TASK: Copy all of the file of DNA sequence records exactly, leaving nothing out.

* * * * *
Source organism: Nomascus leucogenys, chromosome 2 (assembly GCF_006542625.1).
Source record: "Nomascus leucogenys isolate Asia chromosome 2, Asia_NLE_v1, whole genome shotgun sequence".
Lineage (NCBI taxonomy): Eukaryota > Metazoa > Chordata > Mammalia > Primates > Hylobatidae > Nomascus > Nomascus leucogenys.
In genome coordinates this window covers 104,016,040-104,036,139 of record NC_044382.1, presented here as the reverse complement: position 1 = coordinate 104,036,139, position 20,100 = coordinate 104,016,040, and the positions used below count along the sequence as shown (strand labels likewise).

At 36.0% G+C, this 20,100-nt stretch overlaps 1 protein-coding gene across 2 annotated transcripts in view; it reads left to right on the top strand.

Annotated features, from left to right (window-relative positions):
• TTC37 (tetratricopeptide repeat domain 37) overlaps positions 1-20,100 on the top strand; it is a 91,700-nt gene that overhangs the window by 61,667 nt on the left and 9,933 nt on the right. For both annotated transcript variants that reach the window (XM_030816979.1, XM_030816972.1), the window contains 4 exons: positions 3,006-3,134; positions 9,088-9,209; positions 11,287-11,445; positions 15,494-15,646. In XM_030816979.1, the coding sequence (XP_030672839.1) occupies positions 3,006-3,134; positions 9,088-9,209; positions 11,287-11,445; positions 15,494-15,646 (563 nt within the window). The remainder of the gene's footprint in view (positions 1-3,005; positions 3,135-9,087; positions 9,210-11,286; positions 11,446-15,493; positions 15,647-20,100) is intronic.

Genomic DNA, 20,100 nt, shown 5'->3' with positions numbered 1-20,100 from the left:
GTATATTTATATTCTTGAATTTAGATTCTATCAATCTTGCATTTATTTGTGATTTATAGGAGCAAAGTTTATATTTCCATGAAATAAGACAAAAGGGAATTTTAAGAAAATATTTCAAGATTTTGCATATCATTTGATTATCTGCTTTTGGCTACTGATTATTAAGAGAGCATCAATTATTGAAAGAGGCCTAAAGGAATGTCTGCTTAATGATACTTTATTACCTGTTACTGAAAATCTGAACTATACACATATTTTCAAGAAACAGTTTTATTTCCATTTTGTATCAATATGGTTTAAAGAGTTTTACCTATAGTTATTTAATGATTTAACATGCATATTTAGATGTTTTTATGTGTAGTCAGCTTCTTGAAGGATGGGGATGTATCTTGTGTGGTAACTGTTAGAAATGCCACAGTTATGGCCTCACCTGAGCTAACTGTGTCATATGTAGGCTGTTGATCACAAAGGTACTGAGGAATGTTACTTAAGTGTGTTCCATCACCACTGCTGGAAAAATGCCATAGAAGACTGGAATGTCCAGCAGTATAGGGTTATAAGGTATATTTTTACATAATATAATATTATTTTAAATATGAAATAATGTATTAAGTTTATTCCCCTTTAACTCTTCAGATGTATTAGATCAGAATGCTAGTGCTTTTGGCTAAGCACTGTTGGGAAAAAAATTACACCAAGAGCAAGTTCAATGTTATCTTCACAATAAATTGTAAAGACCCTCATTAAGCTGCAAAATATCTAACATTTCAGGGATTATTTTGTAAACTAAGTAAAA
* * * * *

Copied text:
Source organism: Nomascus leucogenys, chromosome 2 (assembly GCF_006542625.1).
Source record: "Nomascus leucogenys isolate Asia chromosome 2, Asia_NLE_v1, whole genome shotgun sequence".
Lineage (NCBI taxonomy): Eukaryota > Metazoa > Chordata > Mammalia > Primates > Hylobatidae > Nomascus > Nomascus leucogenys.
In genome coordinates this window covers 104,016,040-104,036,139 of record NC_044382.1, presented here as the reverse complement: position 1 = coordinate 104,036,139, position 20,100 = coordinate 104,016,040, and the positions used below count along the sequence as shown (strand labels likewise).

At 36.0% G+C, this 20,100-nt stretch overlaps 1 protein-coding gene across 2 annotated transcripts in view; it reads left to right on the top strand.

Annotated features, from left to right (window-relative positions):
• TTC37 (tetratricopeptide repeat domain 37) overlaps positions 1-20,100 on the top strand; it is a 91,700-nt gene that overhangs the window by 61,667 nt on the left and 9,933 nt on the right. For both annotated transcript variants that reach the window (XM_030816979.1, XM_030816972.1), the window contains 4 exons: positions 3,006-3,134; positions 9,088-9,209; positions 11,287-11,445; positions 15,494-15,646. In XM_030816979.1, the coding sequence (XP_030672839.1) occupies positions 3,006-3,134; positions 9,088-9,209; positions 11,287-11,445; positions 15,494-15,646 (563 nt within the window). The remainder of the gene's footprint in view (positions 1-3,005; positions 3,135-9,087; positions 9,210-11,286; positions 11,446-15,493; positions 15,647-20,100) is intronic.

Genomic DNA, 20,100 nt, shown 5'->3' with positions numbered 1-20,100 from the left:
GTATATTTATATTCTTGAATTTAGATTCTATCAATCTTGCATTTATTTGTGATTTATAGGAGCAAAGTTTATATTTCCATGAAATAAGACAAAAGGGAATTTTAAGAAAATATTTCAAGATTTTGCATATCATTTGATTATCTGCTTTTGGCTACTGATTATTAAGAGAGCATCAATTATTGAAAGAGGCCTAAAGGAATGTCTGCTTAATGATACTTTATTACCTGTTACTGAAAATCTGAACTATACACATATTTTCAAGAAACAGTTTTATTTCCATTTTGTATCAATATGGTTTAAAGAGTTTTACCTATAGTTATTTAATGATTTAACATGCATATTTAGATGTTTTTATGTGTAGTCAGCTTCTTGAAGGATGGGGATGTATCTTGTGTGGTAACTGTTAGAAATGCCACAGTTATGGCCTCACCTGAGCTAACTGTGTCATATGTAGGCTGTTGATCACAAAGGTACTGAGGAATGTTACTTAAGTGTGTTCCATCACCACTGCTGGAAAAATGCCATAGAAGACTGGAATGTCCAGCAGTATAGGGTTATAAGGTATATTTTTACATAATATAATATTATTTTAAATATGAAATAATGTATTAAGTTTATTCCCCTTTAACTCTTCAGATGTATTAGATCAGAATGCTAGTGCTTTTGGCTAAGCACTGTTGGGAAAAAAATTACACCAAGAGCAAGTTCAATGTTATCTTCACAATAAATTGTAAAGACCCTCATTAAGCTGCAAAATATCTAACATTTCAGGGATTATTTTGTAAACTAAGTAAAA